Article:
Explained: Why Charlie Dean’s ‘controversial’ dismissal left internet divided

The third ODI match between India and England on Saturday was full of drama and controversy. It will be remembered by fans for two reasons – the controversial yet legal run out of England’s Charlie Dean by Deepti Sharma and Jhulan Goswami’s retirement from international cricket. In the midst of this, another cricketer was also trending: R Ashwin. We break down what happened in the match and what the controversy is about:

What transpired in Saturday’s match?

India beat England by 16 runs in the third and final ODI to win the series by 3-0. India, while batting first, put out a poor score of 169. India kept losing wickets which confined them to this low score. All-rounder Deepti Sharma top-scored with an unbeaten 68 off 106 balls.

England’s batting order collapsed easily. They were reeling at 65 for 7, but the team managed to reach 103 for 8 with Charlie Dean’s efforts. Dean top-scored with 47, while captain Amy Jones contributed 28. But their efforts could not lead the team to victory as India was successful in restricting England to 153.

Dean, who had raised the hopes of England, was dismissed by Deepti Sharma when she was batting at 47 runs.

Dean and Freya Davies were on the field for England. Dean was at the non-striker’s end when Sharma was into her delivery stride. Before releasing the ball, Sharma noticed that Dean had already left the crease. Sharma took advantage of this and took off the bails.

Why the internet was split

Many people including former cricketer Virender Sehwag stood by the Indian team while some like Stuart Broad criticized this kind of run out which is termed as ‘Mankad’. The internet too was divided over the dismissal. While some supported the Indian team others backed England’s side.

What is ‘mankading’?

The term means that a bowler can run out the batter at the non-striker’s end if he/she tries to step out of the crease before the bowler releases the ball. Often, batters on the non-striker’s end are seen stepping out of the crease well in advance as a head start, to run between the wickets.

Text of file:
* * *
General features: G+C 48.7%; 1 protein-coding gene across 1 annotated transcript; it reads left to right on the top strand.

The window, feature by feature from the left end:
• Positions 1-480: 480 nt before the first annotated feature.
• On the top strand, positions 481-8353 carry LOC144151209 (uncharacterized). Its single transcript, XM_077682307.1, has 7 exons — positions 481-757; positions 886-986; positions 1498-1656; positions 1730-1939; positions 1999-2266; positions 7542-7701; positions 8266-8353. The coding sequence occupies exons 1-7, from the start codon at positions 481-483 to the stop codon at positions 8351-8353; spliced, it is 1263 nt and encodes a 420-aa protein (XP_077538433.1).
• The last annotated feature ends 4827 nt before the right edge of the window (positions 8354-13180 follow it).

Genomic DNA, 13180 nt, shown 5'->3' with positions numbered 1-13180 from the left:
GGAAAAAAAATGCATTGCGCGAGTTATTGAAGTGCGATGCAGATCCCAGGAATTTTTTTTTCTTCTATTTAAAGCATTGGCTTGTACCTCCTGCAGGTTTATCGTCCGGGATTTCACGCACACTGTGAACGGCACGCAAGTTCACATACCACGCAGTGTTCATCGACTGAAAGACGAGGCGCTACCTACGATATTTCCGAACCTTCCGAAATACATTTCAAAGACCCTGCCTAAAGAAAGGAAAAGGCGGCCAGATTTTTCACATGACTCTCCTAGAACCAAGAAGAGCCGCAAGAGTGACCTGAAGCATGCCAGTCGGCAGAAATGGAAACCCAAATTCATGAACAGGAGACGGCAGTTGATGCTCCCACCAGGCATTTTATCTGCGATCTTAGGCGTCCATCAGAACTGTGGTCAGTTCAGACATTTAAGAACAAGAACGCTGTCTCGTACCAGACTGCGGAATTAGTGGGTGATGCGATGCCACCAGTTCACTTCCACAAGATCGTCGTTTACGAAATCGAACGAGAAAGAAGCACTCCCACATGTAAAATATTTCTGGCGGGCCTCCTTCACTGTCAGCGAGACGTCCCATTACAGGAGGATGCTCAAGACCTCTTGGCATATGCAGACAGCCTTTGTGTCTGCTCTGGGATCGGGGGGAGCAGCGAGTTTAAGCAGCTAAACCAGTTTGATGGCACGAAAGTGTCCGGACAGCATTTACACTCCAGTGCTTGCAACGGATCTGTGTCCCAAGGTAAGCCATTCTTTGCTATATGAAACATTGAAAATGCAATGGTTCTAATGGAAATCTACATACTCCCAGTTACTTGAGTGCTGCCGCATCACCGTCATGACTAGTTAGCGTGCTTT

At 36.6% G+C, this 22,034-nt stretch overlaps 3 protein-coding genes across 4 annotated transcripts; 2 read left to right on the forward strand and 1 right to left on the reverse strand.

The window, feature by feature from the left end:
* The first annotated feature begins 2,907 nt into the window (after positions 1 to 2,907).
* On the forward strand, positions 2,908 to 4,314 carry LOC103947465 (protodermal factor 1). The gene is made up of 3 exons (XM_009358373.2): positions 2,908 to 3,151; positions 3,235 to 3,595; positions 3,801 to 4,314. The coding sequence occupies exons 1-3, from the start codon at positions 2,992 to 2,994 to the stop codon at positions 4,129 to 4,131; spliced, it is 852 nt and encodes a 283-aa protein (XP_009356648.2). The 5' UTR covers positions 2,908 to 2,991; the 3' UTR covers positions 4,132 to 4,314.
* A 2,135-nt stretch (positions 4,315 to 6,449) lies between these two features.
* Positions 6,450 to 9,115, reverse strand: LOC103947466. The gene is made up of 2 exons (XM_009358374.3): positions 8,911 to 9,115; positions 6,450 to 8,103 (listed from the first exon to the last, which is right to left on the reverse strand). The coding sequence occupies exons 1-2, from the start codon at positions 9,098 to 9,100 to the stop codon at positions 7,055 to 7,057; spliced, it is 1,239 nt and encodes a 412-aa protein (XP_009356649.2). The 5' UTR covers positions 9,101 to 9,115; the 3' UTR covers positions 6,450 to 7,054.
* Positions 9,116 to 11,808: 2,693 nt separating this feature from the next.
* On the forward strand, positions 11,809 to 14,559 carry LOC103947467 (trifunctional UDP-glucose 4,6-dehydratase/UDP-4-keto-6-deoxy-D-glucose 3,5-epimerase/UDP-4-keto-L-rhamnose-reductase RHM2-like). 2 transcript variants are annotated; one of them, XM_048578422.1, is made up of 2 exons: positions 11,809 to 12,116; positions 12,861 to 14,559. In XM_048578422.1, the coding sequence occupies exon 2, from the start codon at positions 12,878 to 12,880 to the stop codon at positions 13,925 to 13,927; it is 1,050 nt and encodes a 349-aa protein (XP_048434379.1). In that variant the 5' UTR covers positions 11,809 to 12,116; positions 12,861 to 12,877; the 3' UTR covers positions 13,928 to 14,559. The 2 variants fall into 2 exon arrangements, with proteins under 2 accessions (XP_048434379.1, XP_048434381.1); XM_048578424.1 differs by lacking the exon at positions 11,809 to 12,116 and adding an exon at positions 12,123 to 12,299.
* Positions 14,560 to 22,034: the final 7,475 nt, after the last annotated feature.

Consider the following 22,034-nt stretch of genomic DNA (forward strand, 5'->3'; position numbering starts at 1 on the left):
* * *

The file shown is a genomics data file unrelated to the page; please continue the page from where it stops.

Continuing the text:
The name was coined after former Indian cricketer Mulvantrai Himmatlal Mankad, who dismissed Australia’s Bill Brown at the non-striker’s end when he had left the crease before the ball was released, in 1948.

What does the ICC rule say about such a run out?

This run out stirred controversy, but it is perfectly legal according to the ICC’s rules. Recently the ICC, while modifying the playing conditions, moved these kinds of dismissals from ‘unfair play’ to ‘run out’.

The MCC Law 41.16.1 states: “If the non-striker is out of his/her ground at any time from the moment the ball comes into play until the instant when the bowler would normally have been expected to release the ball, the non -striker is liable to be run out.”

What do experts say about this incident?

Former ICC umpire Shavir Tarapore said, “Even though the law permits such dismissals, I personally believe that this could have been avoided by the Indian bowler. If you will look closely at the dismissal video, you will notice that Sharma had stopped deliberately. Umpire at that time was about to declare it as a dead ball. But he did not do so.” He further said, “I believe such dismissals are against the spirit of the game.”

Former India captain Anjum Chopra feels all-rounder Deepti Sharma had all the “rights” to run out Charlie Dean during the third ODI against England at Lord’s on Saturday.

Why #Ashwin was trending

Indian bowler Ravichandran Ashwin used this ‘trick’ to dismiss Jos Buttler in the 2019 IPL. As per the laws of the game, the third umpire declared Buttler out but such a dismissal had always raised eyebrows as it is considered against the spirit of the game. After Saturday’s incident, Aswin trended on Twitter.

He tweeted, “Why the hell are you trending Ashwin? Tonight is about another bowling hero @Deepti_Sharma06.”

Here’s what people had to say about the run out?

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